Good-Bye Harriet the Spy

harriet-the-spy The other day I was scanning through the Facebook newsfeed when something caught my eye. An article on bras - the address it came from was called "Lingerie Talk" (which is funny in itself; why is there a site devoted to articles about lingerie? One of everything on the internet.) But it had me at "bra" so I clicked away and found myself totally inspired by this 17 year-old girl who saw something she didn't like in the world, and was actually doing something about it.

In a nutshell Megan Grassel couldn't bear the thought of her 13-year old sister getting her first bra from a store that screamed "SEX"  and smelled like the line-up outside of a bar on Friday night. So she started Yellowberry, a line of bras and age-appropriate underwear for girls ages 11-13. I have to admit, the issue hadn't dawned on me before. My first bra came from a box in the underwear and pyjama section at Sears. But the picture of taking a 13-year old into La Senza or Victoria's Secret trying to find something remotely age appropriate is actually ridiculous. Is this what it's like to grow up today? And how long ago was I thirteen?


I remember reading somewhere once that girls need the chance to relish in their "Harriet the Spy" phase. It's that time when you're a kid and you run around analyzing the world, writing things down in your private book, because you're playing detective; you're on the cusp of putting it all together but before you do, you remember you're just playing make-believe. When you jump from child to adult, the stages get blended. You have kids trying to tackle adult problems before they've even figured out if they're creative or rational, analytical or logical. And while it's not catastrophic, it's a crying shame. There really isn't anything more depressing to me then the thought of a cynical or hardened 12 year-old. Or one that's standing in line with their allowance waiting to buy a leopard print bra.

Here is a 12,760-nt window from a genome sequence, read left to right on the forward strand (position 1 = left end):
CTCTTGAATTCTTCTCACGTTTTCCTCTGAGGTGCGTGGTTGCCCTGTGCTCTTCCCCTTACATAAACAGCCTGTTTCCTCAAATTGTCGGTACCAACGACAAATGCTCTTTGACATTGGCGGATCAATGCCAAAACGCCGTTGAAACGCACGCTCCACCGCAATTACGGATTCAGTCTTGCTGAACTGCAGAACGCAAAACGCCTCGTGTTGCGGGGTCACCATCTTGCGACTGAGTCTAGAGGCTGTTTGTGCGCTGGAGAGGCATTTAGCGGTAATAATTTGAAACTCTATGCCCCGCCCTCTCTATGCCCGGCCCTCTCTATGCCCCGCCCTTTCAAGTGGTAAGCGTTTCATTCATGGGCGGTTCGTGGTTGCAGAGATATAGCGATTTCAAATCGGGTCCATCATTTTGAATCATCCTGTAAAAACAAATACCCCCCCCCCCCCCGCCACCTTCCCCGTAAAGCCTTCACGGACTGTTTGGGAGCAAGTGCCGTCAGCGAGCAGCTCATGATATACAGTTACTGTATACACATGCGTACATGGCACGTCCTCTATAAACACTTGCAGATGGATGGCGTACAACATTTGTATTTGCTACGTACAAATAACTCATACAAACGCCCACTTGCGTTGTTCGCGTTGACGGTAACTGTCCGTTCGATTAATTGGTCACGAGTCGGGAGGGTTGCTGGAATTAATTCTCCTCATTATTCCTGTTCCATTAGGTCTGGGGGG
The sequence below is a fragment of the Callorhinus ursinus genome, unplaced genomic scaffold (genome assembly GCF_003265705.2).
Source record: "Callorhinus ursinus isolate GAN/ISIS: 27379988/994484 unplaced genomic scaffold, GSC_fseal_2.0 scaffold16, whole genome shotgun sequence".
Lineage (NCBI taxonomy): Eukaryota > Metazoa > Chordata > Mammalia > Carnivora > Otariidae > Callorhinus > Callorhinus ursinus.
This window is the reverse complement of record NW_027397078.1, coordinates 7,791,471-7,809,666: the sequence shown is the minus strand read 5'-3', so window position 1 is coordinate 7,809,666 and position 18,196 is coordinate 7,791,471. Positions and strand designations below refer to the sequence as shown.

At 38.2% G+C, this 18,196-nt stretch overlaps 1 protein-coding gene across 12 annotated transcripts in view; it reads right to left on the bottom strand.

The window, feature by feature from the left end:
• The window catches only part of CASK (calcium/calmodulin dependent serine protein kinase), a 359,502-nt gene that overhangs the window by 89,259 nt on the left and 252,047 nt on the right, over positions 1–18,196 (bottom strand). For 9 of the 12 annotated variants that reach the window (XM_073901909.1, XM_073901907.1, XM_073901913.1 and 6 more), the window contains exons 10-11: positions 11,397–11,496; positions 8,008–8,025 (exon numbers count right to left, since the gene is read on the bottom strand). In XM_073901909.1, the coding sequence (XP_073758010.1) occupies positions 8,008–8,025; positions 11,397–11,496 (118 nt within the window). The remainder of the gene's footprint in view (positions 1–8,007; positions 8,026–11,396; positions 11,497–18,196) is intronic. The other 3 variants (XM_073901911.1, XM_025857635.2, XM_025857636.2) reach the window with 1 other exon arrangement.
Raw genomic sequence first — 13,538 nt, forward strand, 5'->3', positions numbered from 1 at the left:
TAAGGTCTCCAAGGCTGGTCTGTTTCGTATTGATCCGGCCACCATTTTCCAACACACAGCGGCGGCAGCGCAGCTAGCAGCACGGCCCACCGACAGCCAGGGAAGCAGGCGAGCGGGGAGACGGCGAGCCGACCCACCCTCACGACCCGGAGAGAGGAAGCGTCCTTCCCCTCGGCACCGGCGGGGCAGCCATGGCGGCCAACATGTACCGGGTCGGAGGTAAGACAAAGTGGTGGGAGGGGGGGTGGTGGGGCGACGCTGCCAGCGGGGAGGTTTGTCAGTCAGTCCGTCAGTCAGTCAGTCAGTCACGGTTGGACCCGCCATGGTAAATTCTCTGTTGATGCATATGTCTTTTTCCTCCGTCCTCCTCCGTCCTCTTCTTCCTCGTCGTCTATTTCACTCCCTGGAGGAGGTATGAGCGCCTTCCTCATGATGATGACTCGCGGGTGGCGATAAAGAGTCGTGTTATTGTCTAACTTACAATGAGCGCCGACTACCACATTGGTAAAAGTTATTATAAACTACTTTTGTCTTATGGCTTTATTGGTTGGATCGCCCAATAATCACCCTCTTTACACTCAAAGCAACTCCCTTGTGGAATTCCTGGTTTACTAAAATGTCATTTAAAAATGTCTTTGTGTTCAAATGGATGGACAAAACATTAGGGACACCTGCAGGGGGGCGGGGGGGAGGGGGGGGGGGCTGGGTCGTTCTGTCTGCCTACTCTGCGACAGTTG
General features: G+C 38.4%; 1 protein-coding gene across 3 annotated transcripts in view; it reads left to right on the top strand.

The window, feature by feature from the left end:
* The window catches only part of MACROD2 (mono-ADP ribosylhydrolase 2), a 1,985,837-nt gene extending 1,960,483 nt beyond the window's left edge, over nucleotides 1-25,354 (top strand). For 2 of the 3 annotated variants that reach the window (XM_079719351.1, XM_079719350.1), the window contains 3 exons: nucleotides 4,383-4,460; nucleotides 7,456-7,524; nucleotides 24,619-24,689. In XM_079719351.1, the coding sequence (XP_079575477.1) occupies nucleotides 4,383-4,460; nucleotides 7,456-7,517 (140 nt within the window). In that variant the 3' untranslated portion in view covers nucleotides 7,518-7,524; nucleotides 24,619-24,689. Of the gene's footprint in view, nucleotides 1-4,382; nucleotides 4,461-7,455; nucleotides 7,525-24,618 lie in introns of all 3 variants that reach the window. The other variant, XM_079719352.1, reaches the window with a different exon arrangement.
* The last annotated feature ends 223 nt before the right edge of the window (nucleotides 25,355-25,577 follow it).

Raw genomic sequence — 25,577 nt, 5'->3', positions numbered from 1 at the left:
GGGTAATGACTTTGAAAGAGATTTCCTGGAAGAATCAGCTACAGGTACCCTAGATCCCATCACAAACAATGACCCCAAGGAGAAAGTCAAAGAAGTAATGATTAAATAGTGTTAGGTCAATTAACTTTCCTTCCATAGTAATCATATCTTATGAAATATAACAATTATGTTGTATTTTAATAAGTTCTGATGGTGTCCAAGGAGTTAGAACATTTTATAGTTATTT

Of course it doesn't happen in the blink of an eye with a walk into a lingerie store. But I don't think anyone could argue that it's ever just that. It's that and lyrics on the Top 40, and Selfies, and weird hashtags on Instagram, and "Teen" Magazines, and video games and even some young adult literature... am I wrong or are  there are just too many opportunities to grow up quickly now?

I feel about 50 years old writing this. And I'm wondering if this is what the generation before thought about the one before them. I mean, people had a problem with Elvis and the Beatles and Rock and Roll. Is our period in history any more unique? I say yes, but I'm open to arguments otherwise.

I think the really important question, which Grassel was getting at, is how do we protect this time-period and help kids just be kids? In the mall in downtown Ottawa, you literally walk by Gymboree, Old Navy and then you pass Victoria's Secret. We were there today and the model, who ironically was advertising underwear, wasn't wearing any. She was instead wrapped in some sort of silk thing, biting her lip. Images are so powerful. And I don't mean that in an "artsy" way.

The thing that encourages me is that there's a demand for the alternative. Grassel started her company through a Kick-starter campaign and she received double the contribution then she had benchmarked from the outset. What this says to me is that there are a lot of us are on the same page; totally aware that being a kid is the absolute best - and it's a privilege we really should be doing more to protect.